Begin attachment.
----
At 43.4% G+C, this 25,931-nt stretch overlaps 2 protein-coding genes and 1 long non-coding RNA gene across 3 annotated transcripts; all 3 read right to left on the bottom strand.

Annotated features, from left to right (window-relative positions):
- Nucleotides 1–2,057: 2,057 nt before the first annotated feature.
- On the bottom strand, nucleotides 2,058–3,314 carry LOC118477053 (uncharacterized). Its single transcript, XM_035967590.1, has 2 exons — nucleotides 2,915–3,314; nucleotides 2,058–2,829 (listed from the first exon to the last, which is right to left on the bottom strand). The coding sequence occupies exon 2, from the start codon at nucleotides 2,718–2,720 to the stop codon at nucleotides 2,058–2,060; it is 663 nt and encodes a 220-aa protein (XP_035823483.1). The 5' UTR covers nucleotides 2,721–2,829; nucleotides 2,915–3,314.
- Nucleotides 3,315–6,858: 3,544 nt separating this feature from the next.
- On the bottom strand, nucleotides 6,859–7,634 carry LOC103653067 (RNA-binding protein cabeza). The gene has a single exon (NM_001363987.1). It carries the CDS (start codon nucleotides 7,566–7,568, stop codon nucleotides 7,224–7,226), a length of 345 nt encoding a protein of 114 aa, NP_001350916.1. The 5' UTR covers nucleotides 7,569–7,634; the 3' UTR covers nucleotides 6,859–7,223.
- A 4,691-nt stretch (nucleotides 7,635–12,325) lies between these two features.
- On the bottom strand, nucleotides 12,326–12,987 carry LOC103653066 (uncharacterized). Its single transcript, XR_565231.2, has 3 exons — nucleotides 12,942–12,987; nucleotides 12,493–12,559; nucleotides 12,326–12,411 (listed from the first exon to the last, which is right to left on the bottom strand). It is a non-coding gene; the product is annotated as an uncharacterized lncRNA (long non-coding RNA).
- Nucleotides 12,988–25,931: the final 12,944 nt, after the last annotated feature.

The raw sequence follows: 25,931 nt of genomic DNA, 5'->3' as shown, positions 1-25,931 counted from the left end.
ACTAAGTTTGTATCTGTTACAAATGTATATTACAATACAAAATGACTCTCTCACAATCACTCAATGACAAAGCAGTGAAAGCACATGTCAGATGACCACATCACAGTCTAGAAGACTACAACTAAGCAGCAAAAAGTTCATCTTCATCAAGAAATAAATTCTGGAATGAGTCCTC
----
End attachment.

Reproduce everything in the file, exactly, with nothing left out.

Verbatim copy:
At 43.4% G+C, this 25,931-nt stretch overlaps 2 protein-coding genes and 1 long non-coding RNA gene across 3 annotated transcripts; all 3 read right to left on the bottom strand.

Annotated features, from left to right (window-relative positions):
- Nucleotides 1–2,057: 2,057 nt before the first annotated feature.
- On the bottom strand, nucleotides 2,058–3,314 carry LOC118477053 (uncharacterized). Its single transcript, XM_035967590.1, has 2 exons — nucleotides 2,915–3,314; nucleotides 2,058–2,829 (listed from the first exon to the last, which is right to left on the bottom strand). The coding sequence occupies exon 2, from the start codon at nucleotides 2,718–2,720 to the stop codon at nucleotides 2,058–2,060; it is 663 nt and encodes a 220-aa protein (XP_035823483.1). The 5' UTR covers nucleotides 2,721–2,829; nucleotides 2,915–3,314.
- Nucleotides 3,315–6,858: 3,544 nt separating this feature from the next.
- On the bottom strand, nucleotides 6,859–7,634 carry LOC103653067 (RNA-binding protein cabeza). The gene has a single exon (NM_001363987.1). It carries the CDS (start codon nucleotides 7,566–7,568, stop codon nucleotides 7,224–7,226), a length of 345 nt encoding a protein of 114 aa, NP_001350916.1. The 5' UTR covers nucleotides 7,569–7,634; the 3' UTR covers nucleotides 6,859–7,223.
- A 4,691-nt stretch (nucleotides 7,635–12,325) lies between these two features.
- On the bottom strand, nucleotides 12,326–12,987 carry LOC103653066 (uncharacterized). Its single transcript, XR_565231.2, has 3 exons — nucleotides 12,942–12,987; nucleotides 12,493–12,559; nucleotides 12,326–12,411 (listed from the first exon to the last, which is right to left on the bottom strand). It is a non-coding gene; the product is annotated as an uncharacterized lncRNA (long non-coding RNA).
- Nucleotides 12,988–25,931: the final 12,944 nt, after the last annotated feature.

The raw sequence follows: 25,931 nt of genomic DNA, 5'->3' as shown, positions 1-25,931 counted from the left end.
ACTAAGTTTGTATCTGTTACAAATGTATATTACAATACAAAATGACTCTCTCACAATCACTCAATGACAAAGCAGTGAAAGCACATGTCAGATGACCACATCACAGTCTAGAAGACTACAACTAAGCAGCAAAAAGTTCATCTTCATCAAGAAATAAATTCTGGAATGAGTCCTC